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Akosua Gyebi, known as Kosi released her debut album One More Cup of Coffee. Deeply rooted in the New York scene, Kosi weaves along guitarist Aron Marshak powerful melodies in graceful style. From folk, blues, to jazz, Kosi captures urban tales in a contralto emotive tone.
Indeed, with a voice husky with emotion, Kosi sings her heart out. Singing about love, reflecting upon urban life or just whistling upon guitar riffs, Kosi is generous with her approach to voicing rhythm. A delicate touch reminiscent of Tracy Chapman, some blues influences, and simple words are components of Kosi's approach to jazz. Sensitive in "One More Cup of Coffee" and "Little Miss Generous," while piercing to sobs in operatic fashion in "Marlene," Kosi either delivers lyrics in hushed tones or cries out emotions.
With familiar intimacy, Marchak attends to every rise and fall of Kosi's voice while keeping the bass rhythm intact. Nevertheless, Marchak often indulges in jazz solo phrasing to bring a touch of his own. The duet brings to life emotions, characters, feelings and portraits. "Coldest Summer," "Karen" "Need Your Love" or "Last Shot" are notable examples where compositions are pushed further into the realms of the theatrical.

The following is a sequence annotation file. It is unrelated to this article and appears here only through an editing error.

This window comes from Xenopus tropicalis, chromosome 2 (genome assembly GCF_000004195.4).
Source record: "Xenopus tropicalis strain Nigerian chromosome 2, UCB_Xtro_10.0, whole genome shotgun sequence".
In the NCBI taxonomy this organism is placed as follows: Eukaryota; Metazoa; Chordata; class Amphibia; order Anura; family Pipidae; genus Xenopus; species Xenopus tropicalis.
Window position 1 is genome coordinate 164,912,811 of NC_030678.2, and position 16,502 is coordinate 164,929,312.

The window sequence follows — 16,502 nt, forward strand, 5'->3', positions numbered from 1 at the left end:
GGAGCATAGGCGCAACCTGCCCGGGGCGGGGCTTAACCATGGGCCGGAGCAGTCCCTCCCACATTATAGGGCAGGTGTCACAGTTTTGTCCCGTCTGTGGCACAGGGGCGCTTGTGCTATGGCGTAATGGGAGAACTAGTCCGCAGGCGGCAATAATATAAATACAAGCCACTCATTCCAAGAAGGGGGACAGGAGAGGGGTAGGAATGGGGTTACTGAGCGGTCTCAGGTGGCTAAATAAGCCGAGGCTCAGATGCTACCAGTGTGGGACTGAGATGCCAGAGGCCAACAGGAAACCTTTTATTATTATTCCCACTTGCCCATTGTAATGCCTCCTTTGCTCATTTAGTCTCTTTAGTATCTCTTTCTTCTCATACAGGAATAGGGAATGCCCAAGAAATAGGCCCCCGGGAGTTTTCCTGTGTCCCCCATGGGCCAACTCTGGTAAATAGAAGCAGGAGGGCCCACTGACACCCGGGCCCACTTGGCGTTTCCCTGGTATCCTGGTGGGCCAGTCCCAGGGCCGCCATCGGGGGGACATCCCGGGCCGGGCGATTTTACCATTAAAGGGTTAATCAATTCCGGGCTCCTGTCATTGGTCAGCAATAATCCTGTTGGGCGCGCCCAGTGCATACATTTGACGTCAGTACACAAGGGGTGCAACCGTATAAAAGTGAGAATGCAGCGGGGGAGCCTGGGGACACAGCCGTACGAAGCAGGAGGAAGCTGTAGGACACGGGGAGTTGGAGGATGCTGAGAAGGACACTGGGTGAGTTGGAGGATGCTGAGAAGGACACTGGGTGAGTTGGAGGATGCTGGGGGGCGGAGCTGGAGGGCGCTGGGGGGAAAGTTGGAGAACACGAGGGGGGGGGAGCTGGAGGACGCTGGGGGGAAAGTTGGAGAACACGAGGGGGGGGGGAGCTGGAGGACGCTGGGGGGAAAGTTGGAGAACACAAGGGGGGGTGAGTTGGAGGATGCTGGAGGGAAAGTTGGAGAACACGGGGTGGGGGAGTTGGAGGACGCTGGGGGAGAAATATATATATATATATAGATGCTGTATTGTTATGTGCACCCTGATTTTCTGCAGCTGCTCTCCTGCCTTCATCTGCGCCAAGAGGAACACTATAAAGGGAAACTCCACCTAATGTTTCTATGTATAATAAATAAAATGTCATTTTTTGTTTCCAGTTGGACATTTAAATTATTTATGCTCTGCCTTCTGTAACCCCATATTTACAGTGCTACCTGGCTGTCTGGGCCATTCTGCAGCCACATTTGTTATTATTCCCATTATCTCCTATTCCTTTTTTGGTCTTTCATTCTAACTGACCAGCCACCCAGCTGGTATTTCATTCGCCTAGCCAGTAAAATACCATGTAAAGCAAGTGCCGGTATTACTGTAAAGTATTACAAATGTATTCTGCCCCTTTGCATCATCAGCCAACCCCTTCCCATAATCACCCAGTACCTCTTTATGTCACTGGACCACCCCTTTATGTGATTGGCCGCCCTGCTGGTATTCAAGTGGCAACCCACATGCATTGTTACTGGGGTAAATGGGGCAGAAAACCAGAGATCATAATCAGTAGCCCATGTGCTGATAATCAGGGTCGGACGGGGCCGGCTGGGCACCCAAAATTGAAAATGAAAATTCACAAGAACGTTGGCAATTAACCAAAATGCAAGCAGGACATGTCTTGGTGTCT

All in all, One More Cup of Coffee revives the tradition of the accomplished guitarist and singer song writer who can move from traditional material to construct socially conscious and emotively loaded melodies. Kosi's refined and spontaneous approach could promise more experimentation as well as more maturation.
Track Listing: Goodbye Pork Pie; One More Cup of Coffee; Little Miss Generous; The
Coldest Summer; Karen; Autumn in New York; Need Your Love; The Last
Shot; Marlene; Once and Future
I was first exposed to jazz when I was studying at the University of Puerto Rico. Nearby, I found a little record shop where the music coming from the store (Taller de Jazz Don Pedro) made me stop. I walked down the short stairs and towards the music and learned that the music playing was Clifford Brown and Max Roach
I was first exposed to jazz when I was studying at the University of Puerto Rico. Nearby, I found a little record shop where the music coming from the store (Taller de Jazz Don Pedro) made me stop. I walked down the short stairs and towards the music and learned that the music playing was Clifford Brown and Max Roach. I fell in love with it. I wondered around until the owner (Pedro Soto) asked if I needed help. He then introduced me to John Coltrane, Miles Davis, Gerry Mulligan and the rest is history. I walked out of the store with my first jazz recording: Clifford Brown and Max Roach at Basin Street.